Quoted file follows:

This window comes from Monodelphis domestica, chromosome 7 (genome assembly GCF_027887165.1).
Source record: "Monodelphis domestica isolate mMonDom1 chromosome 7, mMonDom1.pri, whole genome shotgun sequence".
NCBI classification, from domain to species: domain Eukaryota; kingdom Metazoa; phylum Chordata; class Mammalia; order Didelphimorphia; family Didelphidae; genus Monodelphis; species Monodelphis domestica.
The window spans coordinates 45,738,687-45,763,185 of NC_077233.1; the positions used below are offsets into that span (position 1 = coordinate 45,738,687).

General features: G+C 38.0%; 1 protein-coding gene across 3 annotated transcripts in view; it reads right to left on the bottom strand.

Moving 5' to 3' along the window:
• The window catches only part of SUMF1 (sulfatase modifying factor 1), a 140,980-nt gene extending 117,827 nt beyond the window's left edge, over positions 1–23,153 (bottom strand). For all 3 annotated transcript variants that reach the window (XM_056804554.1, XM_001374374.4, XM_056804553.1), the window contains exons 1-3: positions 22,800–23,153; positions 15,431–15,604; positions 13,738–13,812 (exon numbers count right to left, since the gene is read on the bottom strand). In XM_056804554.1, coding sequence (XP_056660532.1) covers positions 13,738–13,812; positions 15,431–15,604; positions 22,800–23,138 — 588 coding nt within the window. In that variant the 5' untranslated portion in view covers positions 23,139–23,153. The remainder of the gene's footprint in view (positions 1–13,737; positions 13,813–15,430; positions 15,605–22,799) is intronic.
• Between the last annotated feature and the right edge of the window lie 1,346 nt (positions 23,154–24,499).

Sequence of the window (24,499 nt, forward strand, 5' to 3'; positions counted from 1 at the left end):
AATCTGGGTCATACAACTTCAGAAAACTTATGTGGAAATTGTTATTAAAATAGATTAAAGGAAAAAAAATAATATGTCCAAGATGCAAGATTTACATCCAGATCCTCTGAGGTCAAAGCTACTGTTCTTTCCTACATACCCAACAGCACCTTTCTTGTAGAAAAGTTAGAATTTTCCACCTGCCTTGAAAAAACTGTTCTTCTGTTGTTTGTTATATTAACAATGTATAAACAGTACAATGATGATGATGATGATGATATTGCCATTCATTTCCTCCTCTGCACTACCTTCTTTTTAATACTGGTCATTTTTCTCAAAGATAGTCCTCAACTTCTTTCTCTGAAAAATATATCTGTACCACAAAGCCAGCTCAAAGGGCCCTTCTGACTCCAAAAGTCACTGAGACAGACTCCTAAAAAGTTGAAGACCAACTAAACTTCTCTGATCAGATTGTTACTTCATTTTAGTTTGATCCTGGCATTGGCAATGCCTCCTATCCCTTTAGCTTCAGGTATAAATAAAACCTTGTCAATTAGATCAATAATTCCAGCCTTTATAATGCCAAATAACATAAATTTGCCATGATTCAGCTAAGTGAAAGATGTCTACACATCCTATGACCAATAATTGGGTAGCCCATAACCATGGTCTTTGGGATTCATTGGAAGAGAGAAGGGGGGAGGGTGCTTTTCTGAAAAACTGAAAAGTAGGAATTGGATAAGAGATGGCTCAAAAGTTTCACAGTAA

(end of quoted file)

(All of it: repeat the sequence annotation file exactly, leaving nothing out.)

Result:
This window comes from Monodelphis domestica, chromosome 7 (genome assembly GCF_027887165.1).
Source record: "Monodelphis domestica isolate mMonDom1 chromosome 7, mMonDom1.pri, whole genome shotgun sequence".
NCBI classification, from domain to species: domain Eukaryota; kingdom Metazoa; phylum Chordata; class Mammalia; order Didelphimorphia; family Didelphidae; genus Monodelphis; species Monodelphis domestica.
The window spans coordinates 45,738,687-45,763,185 of NC_077233.1; the positions used below are offsets into that span (position 1 = coordinate 45,738,687).

General features: G+C 38.0%; 1 protein-coding gene across 3 annotated transcripts in view; it reads right to left on the bottom strand.

Moving 5' to 3' along the window:
• The window catches only part of SUMF1 (sulfatase modifying factor 1), a 140,980-nt gene extending 117,827 nt beyond the window's left edge, over positions 1–23,153 (bottom strand). For all 3 annotated transcript variants that reach the window (XM_056804554.1, XM_001374374.4, XM_056804553.1), the window contains exons 1-3: positions 22,800–23,153; positions 15,431–15,604; positions 13,738–13,812 (exon numbers count right to left, since the gene is read on the bottom strand). In XM_056804554.1, coding sequence (XP_056660532.1) covers positions 13,738–13,812; positions 15,431–15,604; positions 22,800–23,138 — 588 coding nt within the window. In that variant the 5' untranslated portion in view covers positions 23,139–23,153. The remainder of the gene's footprint in view (positions 1–13,737; positions 13,813–15,430; positions 15,605–22,799) is intronic.
• Between the last annotated feature and the right edge of the window lie 1,346 nt (positions 23,154–24,499).

Sequence of the window (24,499 nt, forward strand, 5' to 3'; positions counted from 1 at the left end):
AATCTGGGTCATACAACTTCAGAAAACTTATGTGGAAATTGTTATTAAAATAGATTAAAGGAAAAAAAATAATATGTCCAAGATGCAAGATTTACATCCAGATCCTCTGAGGTCAAAGCTACTGTTCTTTCCTACATACCCAACAGCACCTTTCTTGTAGAAAAGTTAGAATTTTCCACCTGCCTTGAAAAAACTGTTCTTCTGTTGTTTGTTATATTAACAATGTATAAACAGTACAATGATGATGATGATGATGATATTGCCATTCATTTCCTCCTCTGCACTACCTTCTTTTTAATACTGGTCATTTTTCTCAAAGATAGTCCTCAACTTCTTTCTCTGAAAAATATATCTGTACCACAAAGCCAGCTCAAAGGGCCCTTCTGACTCCAAAAGTCACTGAGACAGACTCCTAAAAAGTTGAAGACCAACTAAACTTCTCTGATCAGATTGTTACTTCATTTTAGTTTGATCCTGGCATTGGCAATGCCTCCTATCCCTTTAGCTTCAGGTATAAATAAAACCTTGTCAATTAGATCAATAATTCCAGCCTTTATAATGCCAAATAACATAAATTTGCCATGATTCAGCTAAGTGAAAGATGTCTACACATCCTATGACCAATAATTGGGTAGCCCATAACCATGGTCTTTGGGATTCATTGGAAGAGAGAAGGGGGGAGGGTGCTTTTCTGAAAAACTGAAAAGTAGGAATTGGATAAGAGATGGCTCAAAAGTTTCACAGTAA